The Value of LoveBy Joey Pagano
Photo by Harli Marten on Unsplash
Every February, we go out and purchase heart-shaped chocolates and bake heart-shaped cookies to represent our love for certain people.
But all that matters about those chocolates and candies is their shape. We can cut out a piece of paper in the shape of a heart and it would carry the same loving message.
As with any emotion, love is difficult to explain. Yet, I consider it an essential component of the Other People Matter Mindset — and of life. The Positivity Project highlights the role of love in our growth as people, as it is one of the 24 character strengths.
Before further describing love, it’s important to remember The Positivity Project explains that love is special and has to be a mutual bond; not a one-way street. That’s why crushes, stalking, and celebrity worship don’t fall into The Positivity Project’s definition of love. Because it becomes unhealthy once we cross the line and fail to identify if feelings only go one way.
When we value love, not only are we willing to sacrifice for others and support them through thick and thin, but we also realize there’s nothing wrong with being vulnerable.
Those bonds are unique. Society tends to associate love with family. And don’t get me wrong, I believe we should place our family over everything, but I don’t think love is limited to family or romance. If you ask me, there are different classes and categories within the love spectrum, and you can love different people on different levels.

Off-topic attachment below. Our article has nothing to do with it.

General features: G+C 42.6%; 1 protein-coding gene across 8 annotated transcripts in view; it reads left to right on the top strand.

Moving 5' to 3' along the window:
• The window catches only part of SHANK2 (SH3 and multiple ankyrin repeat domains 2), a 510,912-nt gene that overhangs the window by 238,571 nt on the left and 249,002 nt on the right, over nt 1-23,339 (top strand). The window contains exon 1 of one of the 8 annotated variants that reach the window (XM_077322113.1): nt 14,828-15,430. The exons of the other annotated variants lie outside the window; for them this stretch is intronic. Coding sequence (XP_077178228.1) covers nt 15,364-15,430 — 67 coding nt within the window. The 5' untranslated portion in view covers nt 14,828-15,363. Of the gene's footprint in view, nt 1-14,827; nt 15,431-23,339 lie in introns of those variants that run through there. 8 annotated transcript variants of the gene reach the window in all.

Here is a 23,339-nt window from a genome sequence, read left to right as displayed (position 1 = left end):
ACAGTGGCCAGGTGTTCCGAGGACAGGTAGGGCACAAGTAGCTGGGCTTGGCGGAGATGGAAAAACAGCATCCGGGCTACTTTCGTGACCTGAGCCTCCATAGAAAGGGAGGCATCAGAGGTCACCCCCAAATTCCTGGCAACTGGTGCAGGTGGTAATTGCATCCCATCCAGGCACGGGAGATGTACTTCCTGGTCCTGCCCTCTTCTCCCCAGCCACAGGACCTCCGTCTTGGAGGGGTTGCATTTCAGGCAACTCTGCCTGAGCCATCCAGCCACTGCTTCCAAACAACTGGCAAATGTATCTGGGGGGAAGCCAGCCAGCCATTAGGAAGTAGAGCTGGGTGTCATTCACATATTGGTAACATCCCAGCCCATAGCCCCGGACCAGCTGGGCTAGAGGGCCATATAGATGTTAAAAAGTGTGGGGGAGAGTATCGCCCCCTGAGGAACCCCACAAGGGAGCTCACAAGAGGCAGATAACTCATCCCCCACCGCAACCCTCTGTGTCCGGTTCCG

I value this concept because of my experiences with relationships. Throughout high school, I had a few friends who always made sure I was involved with what they were doing, regardless of the challenges it presented to them — and regardless of whether I could ever repay them for what they did.
No, we aren’t blood-related, but we are family. That spectrum doesn’t measure who you love the most. It just means love has a series of notches and that love is a rare magnet between people that simply doesn’t exist everywhere.
These friends sacrifice for me and give me the backbone to support myself; similar to what my parents, brothers, and relatives do for me. Having that support system — led by friends and family who have convinced me that “no” is never a sufficient enough answer — has set me up to be successful and accomplish my goals.
Love’s rarity is what we have to notice and address. We have to realize that it’s not a part of everyone’s life and ask ourselves if we should take the Other People Matter Mindset to another level as a society and develop a new meaning of love — a love for everyone.
I’m not saying we have to change our mindsets completely and only live for others. However, I am convinced it’s our responsibility to support and be there for one another, even if that means I support you through one tough moment during our first encounter — and we never cross paths again.
Because of society and its tendencies to sometimes be hostile, we tend to think twice about loving one another. It scares us to be seen as weak.
But truly, all this boils down to is considering the thoughts and feelings of other people — and caring about them.
As Kurt Vonnegut wrote, “A purpose of human life, no matter who is controlling it, is to love whoever is around to be loved.”